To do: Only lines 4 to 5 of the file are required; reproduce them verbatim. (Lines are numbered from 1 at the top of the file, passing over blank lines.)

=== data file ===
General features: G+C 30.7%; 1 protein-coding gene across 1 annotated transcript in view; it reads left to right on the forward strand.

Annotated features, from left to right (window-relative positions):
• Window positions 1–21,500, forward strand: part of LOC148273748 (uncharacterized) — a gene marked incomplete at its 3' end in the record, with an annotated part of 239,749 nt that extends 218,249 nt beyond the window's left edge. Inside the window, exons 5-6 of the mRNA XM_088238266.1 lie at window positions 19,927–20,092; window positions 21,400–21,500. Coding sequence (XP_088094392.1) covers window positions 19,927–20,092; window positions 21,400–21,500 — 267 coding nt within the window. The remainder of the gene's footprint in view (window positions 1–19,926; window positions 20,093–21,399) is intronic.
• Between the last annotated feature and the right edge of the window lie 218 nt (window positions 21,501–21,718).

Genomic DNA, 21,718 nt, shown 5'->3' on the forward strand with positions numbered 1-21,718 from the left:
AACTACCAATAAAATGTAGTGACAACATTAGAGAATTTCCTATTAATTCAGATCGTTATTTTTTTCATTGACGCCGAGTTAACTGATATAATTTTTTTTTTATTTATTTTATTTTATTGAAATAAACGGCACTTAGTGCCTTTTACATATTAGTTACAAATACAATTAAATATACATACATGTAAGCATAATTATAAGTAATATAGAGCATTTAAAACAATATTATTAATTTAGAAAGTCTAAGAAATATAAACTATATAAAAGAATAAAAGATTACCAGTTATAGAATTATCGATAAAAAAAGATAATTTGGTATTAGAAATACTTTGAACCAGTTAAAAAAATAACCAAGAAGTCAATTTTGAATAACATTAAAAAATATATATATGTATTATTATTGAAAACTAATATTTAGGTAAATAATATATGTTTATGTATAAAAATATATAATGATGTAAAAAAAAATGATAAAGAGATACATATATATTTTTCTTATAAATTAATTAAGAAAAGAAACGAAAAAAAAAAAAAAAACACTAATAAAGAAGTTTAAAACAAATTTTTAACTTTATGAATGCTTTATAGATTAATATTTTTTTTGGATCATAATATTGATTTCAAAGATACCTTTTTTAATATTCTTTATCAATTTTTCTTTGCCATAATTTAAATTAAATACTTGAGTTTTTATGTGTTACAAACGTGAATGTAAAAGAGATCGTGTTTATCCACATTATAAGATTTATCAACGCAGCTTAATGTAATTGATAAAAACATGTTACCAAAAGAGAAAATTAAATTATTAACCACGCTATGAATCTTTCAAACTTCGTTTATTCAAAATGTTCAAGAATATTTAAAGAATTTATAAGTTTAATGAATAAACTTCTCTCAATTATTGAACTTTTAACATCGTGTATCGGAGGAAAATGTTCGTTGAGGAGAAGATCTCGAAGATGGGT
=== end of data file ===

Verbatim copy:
• Between the last annotated feature and the right edge of the window lie 218 nt (window positions 21,501–21,718).

Genomic DNA, 21,718 nt, shown 5'->3' on the forward strand with positions numbered 1-21,718 from the left: